Thermal Dependence of Tongue-flicking and Comments on Use of Tongue-flicking as an Index of Squamate Behavior

Authors


Department of Biology, Auburn University at Montgomery, Montgomery, Alabama 36193, U.S.A.

Department of Biology, University of California, Los Angeles, California 90024, U.S.A.

Abstract

Tongue-flicking rate has often been used as a dependent variable or a component of a dependent variable taken as a measure of responsiveness to chemical stimuli by lizards and snakes. Because temperature has been controlled in most studies, effects of temperature have been largely overlooked. In this study, a constant stimulus, the adult cloacal odor of a conspecific female, was presented to adult scincid lizards (Eumeces laticeps) and temperature was from 15 ° to 35 °C. Tongue-flicking rates by adult Eumeces laticeps in response to cloacal odors of conspecific females were strongly thermally dependent in 20 s and 60 s trial periods. The tongue-flick-temperature curve appears to be roughly quadratic over the entire 15 °-35 °C range studied, with very low rates at 15 ° and 20 °C followed by a rapid rise to maximum tongue-flicking rate at 30 ° and rapid decline to 35 °C.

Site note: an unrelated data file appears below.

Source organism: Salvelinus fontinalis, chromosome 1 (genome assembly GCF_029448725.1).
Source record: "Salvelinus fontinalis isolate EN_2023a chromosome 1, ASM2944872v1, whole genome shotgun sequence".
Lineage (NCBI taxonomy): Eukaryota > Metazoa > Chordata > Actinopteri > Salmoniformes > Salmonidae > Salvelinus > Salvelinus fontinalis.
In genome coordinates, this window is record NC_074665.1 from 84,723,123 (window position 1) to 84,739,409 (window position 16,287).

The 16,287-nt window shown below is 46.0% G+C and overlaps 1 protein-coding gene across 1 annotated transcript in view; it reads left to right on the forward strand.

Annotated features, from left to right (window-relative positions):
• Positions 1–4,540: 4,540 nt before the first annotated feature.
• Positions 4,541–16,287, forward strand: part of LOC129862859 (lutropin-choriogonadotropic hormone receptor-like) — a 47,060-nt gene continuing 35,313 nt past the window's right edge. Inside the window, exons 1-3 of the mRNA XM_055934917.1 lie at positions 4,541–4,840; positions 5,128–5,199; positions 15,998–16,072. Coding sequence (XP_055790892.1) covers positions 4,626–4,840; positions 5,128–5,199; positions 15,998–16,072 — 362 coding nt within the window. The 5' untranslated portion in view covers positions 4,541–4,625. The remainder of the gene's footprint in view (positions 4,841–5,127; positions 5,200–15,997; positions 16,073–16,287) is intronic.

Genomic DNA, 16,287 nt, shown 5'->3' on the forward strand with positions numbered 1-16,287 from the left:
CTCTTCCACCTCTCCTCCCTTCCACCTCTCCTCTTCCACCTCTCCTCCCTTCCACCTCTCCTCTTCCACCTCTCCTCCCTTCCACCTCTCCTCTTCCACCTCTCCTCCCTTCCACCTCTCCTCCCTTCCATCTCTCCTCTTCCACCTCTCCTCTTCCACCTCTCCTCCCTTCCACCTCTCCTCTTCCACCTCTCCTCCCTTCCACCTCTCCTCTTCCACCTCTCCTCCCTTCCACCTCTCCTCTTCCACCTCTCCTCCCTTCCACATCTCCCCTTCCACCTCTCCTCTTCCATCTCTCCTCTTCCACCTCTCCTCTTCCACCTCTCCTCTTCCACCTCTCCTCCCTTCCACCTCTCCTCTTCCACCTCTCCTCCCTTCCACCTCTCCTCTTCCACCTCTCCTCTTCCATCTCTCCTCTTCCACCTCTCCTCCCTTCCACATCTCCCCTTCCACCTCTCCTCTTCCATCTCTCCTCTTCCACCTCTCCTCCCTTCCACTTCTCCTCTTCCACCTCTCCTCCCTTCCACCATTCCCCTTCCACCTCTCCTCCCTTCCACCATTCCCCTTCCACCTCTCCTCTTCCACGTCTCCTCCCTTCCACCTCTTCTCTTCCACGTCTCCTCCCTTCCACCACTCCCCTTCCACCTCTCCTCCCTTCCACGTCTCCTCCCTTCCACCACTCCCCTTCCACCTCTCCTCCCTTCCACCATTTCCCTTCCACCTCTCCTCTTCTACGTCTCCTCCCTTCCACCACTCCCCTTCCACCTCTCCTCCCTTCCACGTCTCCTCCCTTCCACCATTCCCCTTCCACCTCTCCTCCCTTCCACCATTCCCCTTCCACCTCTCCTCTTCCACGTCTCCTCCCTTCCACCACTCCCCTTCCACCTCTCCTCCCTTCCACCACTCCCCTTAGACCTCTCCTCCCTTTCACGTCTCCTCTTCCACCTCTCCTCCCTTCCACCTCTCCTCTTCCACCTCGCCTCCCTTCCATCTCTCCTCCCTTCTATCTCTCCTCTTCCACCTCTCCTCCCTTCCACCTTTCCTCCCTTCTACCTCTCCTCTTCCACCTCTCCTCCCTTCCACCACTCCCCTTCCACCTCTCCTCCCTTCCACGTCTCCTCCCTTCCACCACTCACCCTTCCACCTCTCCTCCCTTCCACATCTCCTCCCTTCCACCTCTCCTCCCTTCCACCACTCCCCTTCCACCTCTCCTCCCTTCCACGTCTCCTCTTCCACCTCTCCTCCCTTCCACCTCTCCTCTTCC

Presumably, similar relationships apply to other lizards and snakes with modifications related to ecological characteristics such as diel activity cycle and foraging mode, to relative position on a scale of eurythermy-stenothermy, and to taxon. Thermal response curves for other stimuli, especially prey odors, are likely to have the same basic form, but have not been determined.

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